The Panel’s approach to this determination takes into account those decisions under the Policy that have suggested that fair use is determined not on a bright-line basis but is properly based on the circumstances presented, evaluating the disputed domain names themselves, and where appropriate, also considering the context of use. See, e.g., Covance, Inc. and Covance Laboratories Ltd. v. The Covance Campaign, supra; Fundación Calvin Ayre Foundation v. Erik Deutsch, WIPO Case No. D2007-1947; Bridgestone Firestone Inc., Bridgestone/Firestone Research, Inc., and Bridgestone Corporation v. Jack Myers, WIPO Case No. D2000-0190; Britannia Building Society v. Britannia Fraud Prevention, WIPO Case No. D2001-0505; Satchidananada Ashram - Integral Yoga Institute v. Domain Administrator, NAF Claim No. 0125228; Elm Grove Dodge Chrysler Jeep, Inc. v Schedule Star c/o Adolph Santorine, NAF Claim No. 0352423; Invention Technologies, Inc. v Alliance for American Innovation c/o Ron Riley, NAF Claim No. 0758833; Civic Development Group LLC v. John Paul Schaffer, NAF Claim No. 1001038; Jenny Solursh v. American European Marketing, NAF Claim No. 0864749; Brahma Kumaris World Spiritual Organization v. John Allan, NAF Claim No. 1075486; Equality Charter School, Inc. v. Mona Davids / A Happy DreamHost Customer, WIPO Case No. D2011-1226 (citing, inter alia, Chelsea and Westminster Hospital NHS Foundation Trust v. Frank Redmond, WIPO Case No. D2007-1379).

The Panel must also consider the disclaimer appearing at the bottom of Respondent’s website.

The Panel concludes that the disclaimer statement that the website is not affiliated with Complainant is not effective to remedy the damage already created by (1) the misleading domain names (2) the text of links at the top of the webpage reading “The Real Story of Walmart” and “The Walmart Experience”, and (3) the overall appearance, which is so close to Complainant’s site at “www.therealwalmart.com”.

As a distinct question, the disclaimer also casts the website as a parody, a point disputed by Complainant.

Parody typically involves humor, making fun of or criticizing the underlying work or trademark; satire and irony being essential ingredients.4 Complainant contends that a panel should consider only the disputed domain names themselves, and not the content of the websites, to assess the question of parody for fair use, citing Valero Energy Corporation v. American Distribution Systems, Inc., D/B/A Default Data.Com And Brian Wick, WIPO Case No. D2001-0581 and Donald J. Trump v. Web-adviso, WIPO Case No. D2010-2220 (finding disclaimer ineffective where disputed domain names did not themselves contain parody of marks).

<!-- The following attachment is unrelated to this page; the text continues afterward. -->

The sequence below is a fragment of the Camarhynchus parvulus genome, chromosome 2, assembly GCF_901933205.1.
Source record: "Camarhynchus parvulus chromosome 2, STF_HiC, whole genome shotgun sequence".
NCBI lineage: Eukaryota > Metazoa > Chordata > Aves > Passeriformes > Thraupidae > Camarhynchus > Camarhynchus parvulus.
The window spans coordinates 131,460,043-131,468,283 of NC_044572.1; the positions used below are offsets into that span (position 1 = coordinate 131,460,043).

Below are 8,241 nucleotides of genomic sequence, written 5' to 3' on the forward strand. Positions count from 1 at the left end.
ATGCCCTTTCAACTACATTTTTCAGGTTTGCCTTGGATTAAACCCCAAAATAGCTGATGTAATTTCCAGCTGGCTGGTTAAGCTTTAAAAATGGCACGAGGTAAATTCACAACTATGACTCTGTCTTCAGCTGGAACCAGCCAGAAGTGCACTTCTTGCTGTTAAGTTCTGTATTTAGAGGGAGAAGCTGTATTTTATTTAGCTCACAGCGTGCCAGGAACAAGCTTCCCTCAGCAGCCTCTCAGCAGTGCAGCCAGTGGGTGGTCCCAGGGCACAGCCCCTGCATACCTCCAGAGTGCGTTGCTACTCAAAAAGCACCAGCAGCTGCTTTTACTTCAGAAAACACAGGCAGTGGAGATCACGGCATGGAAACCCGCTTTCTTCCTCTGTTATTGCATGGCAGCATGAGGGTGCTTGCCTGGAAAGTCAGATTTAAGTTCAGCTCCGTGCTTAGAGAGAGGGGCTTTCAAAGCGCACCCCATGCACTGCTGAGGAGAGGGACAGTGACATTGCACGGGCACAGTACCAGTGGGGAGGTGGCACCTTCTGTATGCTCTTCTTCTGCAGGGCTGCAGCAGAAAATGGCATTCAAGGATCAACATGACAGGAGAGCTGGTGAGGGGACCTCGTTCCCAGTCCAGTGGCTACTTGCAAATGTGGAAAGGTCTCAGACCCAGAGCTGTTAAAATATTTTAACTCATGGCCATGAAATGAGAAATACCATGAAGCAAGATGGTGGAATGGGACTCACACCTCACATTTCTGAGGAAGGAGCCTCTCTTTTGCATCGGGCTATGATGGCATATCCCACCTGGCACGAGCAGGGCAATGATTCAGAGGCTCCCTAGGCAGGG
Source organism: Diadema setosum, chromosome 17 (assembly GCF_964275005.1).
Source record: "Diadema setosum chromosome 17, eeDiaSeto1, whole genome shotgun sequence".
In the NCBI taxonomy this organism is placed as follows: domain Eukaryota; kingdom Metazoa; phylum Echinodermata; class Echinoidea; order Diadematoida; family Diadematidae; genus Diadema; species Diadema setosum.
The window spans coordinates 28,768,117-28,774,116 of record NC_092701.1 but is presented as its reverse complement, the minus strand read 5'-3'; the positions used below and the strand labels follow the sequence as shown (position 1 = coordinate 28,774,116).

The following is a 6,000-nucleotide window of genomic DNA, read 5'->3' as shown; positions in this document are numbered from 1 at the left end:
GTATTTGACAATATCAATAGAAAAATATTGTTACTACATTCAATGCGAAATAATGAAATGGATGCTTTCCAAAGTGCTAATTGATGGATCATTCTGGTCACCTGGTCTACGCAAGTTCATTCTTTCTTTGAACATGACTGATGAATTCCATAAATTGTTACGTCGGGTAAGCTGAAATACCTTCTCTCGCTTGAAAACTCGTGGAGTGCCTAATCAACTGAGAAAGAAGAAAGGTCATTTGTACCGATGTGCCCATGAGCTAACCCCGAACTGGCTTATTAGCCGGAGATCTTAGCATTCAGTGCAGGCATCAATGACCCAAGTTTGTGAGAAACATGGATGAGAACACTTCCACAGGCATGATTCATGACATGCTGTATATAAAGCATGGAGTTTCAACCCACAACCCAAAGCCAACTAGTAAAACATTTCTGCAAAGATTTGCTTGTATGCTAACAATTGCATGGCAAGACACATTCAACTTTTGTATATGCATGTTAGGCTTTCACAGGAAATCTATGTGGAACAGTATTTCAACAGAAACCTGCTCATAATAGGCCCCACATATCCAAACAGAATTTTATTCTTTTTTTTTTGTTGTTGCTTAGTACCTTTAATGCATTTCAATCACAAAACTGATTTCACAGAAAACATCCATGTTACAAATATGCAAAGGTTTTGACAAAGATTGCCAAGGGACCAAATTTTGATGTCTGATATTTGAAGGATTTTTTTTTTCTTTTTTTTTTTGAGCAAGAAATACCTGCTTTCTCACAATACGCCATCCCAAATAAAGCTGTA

While the heading of Respondent’s webpage ironically displays the rhetorical question “Really Walmart?”, owing at least in part to the fact that the Domain Name System provides little chance to include punctuation in a domain name, the disputed domain names omit the question mark. Therefore the disputed domain names themselves fail to suggest satire or criticism.

The Panel does not express a view whether the disputed domain names themselves are the only elements to be evaluated for parody in all cases. In this case, though, the connotation of authenticity resulting from the use of the term “really” in the disputed domain names is so strong that the Panel is persuaded to rely on examination of the disputed domain names alone to rule that Respondent’s use does not constitute genuine parody to support a finding of fair use. Cf., A & F Trademark, Inc. and Abercrombie & Fitch Stores, Inc. v. Justin Jorgensen, WIPO Case No. D2001-0900.5

In summary, the Panel finds that the Complainant makes out a prima facie case. Filing no response, Respondent has not rebutted Complainant’s prima facie case or invoked any of the circumstances of paragraph 4(c) of the Policy to support the existence of its “rights or legitimate interests” in use of the disputed domain names.

Having concluded that there is no fair use and that the Complaint establishes a prima facie case, the Panel need not consider whether Respondent’s alleged commercial activities through the website would also preclude a finding of fair use under paragraph 4(c)(iii) of the Policy.6

C. Registered and Used in Bad Faith

The Policy paragraph 4(b) sets out four illustrative circumstances that evidence the registration and use of the domain name in bad faith for purposes of paragraph 4(a)(iii) of the Policy:

(i) circumstances indicating that the respondent has registered or acquired the domain name primarily for the purpose of selling, renting or otherwise transferring the domain name registration to the complainant who is the owner of the trademark or service mark or to a competitor of that complainant, for valuable consideration in excess of the respondent’s documented out-of-pocket costs directly related to the domain name;

(ii) the respondent has registered the domain name in order to prevent the owner of the trademark or service mark from reflecting the mark in a corresponding domain name, provided that the respondent has engaged in a pattern of such conduct;